Doug Glanville, the baseball player turned author, described what it was like to play against the men who were recently elected to baseball’s Hall of Fame.According to Glanville, playing against those great players — in particular, pitcher Randy Johnson — made him into a better player.
Glanville recalls a spring training game, very early in his career, when he hit a triple off Johnson. His confidence soared as a result: “at a young age,” he writes, “I had a tangible baseball result to go with my faith in my ability.”
He concludes by observing that “true greatness means more than a chain of personal bests. It also means bringing out the best in others — teammates and, maybe even more so, opponents.”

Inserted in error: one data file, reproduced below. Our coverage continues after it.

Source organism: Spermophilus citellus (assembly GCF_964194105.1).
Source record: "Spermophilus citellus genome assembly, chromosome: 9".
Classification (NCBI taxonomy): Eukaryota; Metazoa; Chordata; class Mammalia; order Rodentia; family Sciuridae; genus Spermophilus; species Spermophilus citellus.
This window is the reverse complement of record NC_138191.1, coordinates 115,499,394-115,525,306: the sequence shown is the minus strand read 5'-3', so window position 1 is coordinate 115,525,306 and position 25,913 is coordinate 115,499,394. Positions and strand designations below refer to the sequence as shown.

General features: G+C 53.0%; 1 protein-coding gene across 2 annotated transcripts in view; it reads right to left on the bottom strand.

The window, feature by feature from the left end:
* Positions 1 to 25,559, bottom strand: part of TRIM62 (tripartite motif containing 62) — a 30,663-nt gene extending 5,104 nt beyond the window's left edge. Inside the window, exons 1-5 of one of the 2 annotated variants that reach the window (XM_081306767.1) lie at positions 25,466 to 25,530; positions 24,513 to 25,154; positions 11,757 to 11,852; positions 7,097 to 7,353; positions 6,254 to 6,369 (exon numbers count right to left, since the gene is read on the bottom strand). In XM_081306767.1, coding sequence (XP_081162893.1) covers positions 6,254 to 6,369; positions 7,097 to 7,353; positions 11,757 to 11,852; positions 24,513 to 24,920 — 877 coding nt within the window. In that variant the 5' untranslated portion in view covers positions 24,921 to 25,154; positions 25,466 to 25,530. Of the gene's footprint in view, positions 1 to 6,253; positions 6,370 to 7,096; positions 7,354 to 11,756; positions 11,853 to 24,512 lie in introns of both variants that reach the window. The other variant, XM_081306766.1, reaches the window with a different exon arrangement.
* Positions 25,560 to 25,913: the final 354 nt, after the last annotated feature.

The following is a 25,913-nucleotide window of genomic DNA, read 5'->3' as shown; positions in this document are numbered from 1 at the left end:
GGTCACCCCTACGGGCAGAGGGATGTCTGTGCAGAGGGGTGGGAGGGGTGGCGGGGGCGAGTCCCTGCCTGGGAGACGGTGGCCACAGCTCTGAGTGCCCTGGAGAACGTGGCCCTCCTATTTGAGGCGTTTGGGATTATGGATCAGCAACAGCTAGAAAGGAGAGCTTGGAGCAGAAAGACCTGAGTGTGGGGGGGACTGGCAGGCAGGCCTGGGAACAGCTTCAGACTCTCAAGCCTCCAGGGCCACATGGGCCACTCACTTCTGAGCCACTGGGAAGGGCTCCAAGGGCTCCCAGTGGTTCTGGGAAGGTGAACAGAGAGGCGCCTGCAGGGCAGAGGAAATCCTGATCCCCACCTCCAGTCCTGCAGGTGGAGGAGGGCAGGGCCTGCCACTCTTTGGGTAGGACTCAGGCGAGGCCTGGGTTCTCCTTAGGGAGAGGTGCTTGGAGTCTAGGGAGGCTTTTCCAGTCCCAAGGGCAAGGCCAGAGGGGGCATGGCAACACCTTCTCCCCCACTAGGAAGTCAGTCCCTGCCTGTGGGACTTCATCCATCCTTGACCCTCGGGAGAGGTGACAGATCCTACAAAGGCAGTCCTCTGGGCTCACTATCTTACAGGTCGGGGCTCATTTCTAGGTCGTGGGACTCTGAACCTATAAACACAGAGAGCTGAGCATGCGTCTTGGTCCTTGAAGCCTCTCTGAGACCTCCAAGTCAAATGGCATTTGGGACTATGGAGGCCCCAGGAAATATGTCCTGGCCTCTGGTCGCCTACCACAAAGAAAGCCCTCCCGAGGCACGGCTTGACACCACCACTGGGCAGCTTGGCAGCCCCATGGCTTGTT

I never was an athlete. But I’ve long understood that I play my best when competing against opponents who are really good, no matter what the game: tennis, bowling, chess. I didn’t fully understood why, though, until I read Glanville’s article. Continue reading